New museum for baseball history in Tampa opens
A museum debuting Friday in Ybor City showcases 135 years of baseball history from a region widely known for producing some of the world’s best baseball talent.
- Axios got a sneak peek.
Why it matters: The humble Tampa Baseball Museum adds another hyper-local landmark to a tourist district best known for its parties and perfectos while preserving the stories of diverse Latino immigrant communities.
Flashback: While the town's earliest baseballers were elite society, it all changed when Vincente Martinez-Ybor moved his cigar factory to Tampa in the 1880s.
- Baseball-mad Cuban immigrants organized their first team in 1887. The Cigar City League followed, creating competition between teams sponsored by cigar factories.
- As more Italian and Spanish immigrants arrived to work in Ybor City, ethnic social clubs popped up. Most had a baseball team that played on Sundays at Cuscaden Park.
From this fertile soil sprung a slew of talented baseballers.
- Players: Dwight Gooden, Gary Sheffield, Kenny Rogers and Wade Boggs.
- Managers: Al López, the first player from Tampa to make the major leagues, plus Tony La Russa, Lou Piniella, Carlos Tosca and Kevin Cash.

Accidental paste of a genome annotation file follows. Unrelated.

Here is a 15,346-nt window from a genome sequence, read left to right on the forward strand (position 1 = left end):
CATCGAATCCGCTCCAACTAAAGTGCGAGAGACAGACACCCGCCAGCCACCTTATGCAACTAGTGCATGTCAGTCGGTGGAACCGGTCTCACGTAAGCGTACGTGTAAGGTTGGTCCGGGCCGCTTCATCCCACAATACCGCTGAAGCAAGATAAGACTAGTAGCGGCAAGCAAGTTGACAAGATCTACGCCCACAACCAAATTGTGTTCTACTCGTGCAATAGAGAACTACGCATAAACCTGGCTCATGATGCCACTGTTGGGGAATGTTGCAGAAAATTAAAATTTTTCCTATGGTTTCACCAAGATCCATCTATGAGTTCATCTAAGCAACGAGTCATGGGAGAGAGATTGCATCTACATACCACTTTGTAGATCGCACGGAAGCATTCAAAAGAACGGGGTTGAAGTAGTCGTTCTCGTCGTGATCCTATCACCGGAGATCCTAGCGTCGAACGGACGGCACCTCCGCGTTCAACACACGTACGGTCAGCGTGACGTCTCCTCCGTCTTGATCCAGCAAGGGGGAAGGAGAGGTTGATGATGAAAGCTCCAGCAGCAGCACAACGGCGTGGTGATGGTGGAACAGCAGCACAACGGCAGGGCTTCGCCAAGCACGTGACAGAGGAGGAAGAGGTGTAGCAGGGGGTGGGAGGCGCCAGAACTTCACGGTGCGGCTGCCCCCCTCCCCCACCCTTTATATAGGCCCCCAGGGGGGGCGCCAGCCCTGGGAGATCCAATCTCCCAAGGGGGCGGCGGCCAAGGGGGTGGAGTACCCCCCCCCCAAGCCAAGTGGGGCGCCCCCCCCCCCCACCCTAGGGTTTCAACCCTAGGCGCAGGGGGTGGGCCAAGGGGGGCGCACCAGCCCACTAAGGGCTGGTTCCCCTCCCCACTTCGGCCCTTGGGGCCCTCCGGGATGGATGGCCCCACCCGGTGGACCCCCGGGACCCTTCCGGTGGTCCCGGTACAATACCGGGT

Yes, but: The museum focuses most on the man who led the way: López, the Hall of Famer who managed for 16 years after his playing career.
- El Señor was an inspiration to young Latino players growing up in Ybor City and West Tampa.
- The museum is entirely contained in his remodeled family home, which was relocated in 2013 to 19th Street, near Ybor’s Centennial Park
Our thought bubble: Collected by longtime prep coach Frank Permuy, the museum's most impressive display is a complete set of autographed baseballs from every player born in Hillsborough County to make the major leagues.
- Nice try, Pete Alonso’s game-day rookie-year cleats.
What’s next: The museum’s grand opening at 10am Saturday is half price and hosted by Lou Piniella.
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